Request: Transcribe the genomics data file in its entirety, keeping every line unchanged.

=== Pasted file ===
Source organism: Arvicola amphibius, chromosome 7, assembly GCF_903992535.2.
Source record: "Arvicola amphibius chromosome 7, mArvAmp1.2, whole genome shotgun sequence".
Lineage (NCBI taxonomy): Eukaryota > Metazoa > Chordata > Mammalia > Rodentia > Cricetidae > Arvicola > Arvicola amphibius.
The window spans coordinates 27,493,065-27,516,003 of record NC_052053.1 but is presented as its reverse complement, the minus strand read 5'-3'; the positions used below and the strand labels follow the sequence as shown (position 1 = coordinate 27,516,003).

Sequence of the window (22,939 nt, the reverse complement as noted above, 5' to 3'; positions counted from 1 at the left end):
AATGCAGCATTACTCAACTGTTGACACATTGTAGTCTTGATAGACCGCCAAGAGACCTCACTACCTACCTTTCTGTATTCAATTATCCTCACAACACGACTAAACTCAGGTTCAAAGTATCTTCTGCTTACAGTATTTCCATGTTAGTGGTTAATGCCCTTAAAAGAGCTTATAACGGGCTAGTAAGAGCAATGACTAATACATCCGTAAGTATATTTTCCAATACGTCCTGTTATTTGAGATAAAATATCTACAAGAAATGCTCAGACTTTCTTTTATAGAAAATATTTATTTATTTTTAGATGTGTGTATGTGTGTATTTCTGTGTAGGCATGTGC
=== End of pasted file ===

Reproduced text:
Source organism: Arvicola amphibius, chromosome 7, assembly GCF_903992535.2.
Source record: "Arvicola amphibius chromosome 7, mArvAmp1.2, whole genome shotgun sequence".
Lineage (NCBI taxonomy): Eukaryota > Metazoa > Chordata > Mammalia > Rodentia > Cricetidae > Arvicola > Arvicola amphibius.
The window spans coordinates 27,493,065-27,516,003 of record NC_052053.1 but is presented as its reverse complement, the minus strand read 5'-3'; the positions used below and the strand labels follow the sequence as shown (position 1 = coordinate 27,516,003).

Sequence of the window (22,939 nt, the reverse complement as noted above, 5' to 3'; positions counted from 1 at the left end):
AATGCAGCATTACTCAACTGTTGACACATTGTAGTCTTGATAGACCGCCAAGAGACCTCACTACCTACCTTTCTGTATTCAATTATCCTCACAACACGACTAAACTCAGGTTCAAAGTATCTTCTGCTTACAGTATTTCCATGTTAGTGGTTAATGCCCTTAAAAGAGCTTATAACGGGCTAGTAAGAGCAATGACTAATACATCCGTAAGTATATTTTCCAATACGTCCTGTTATTTGAGATAAAATATCTACAAGAAATGCTCAGACTTTCTTTTATAGAAAATATTTATTTATTTTTAGATGTGTGTATGTGTGTATTTCTGTGTAGGCATGTGC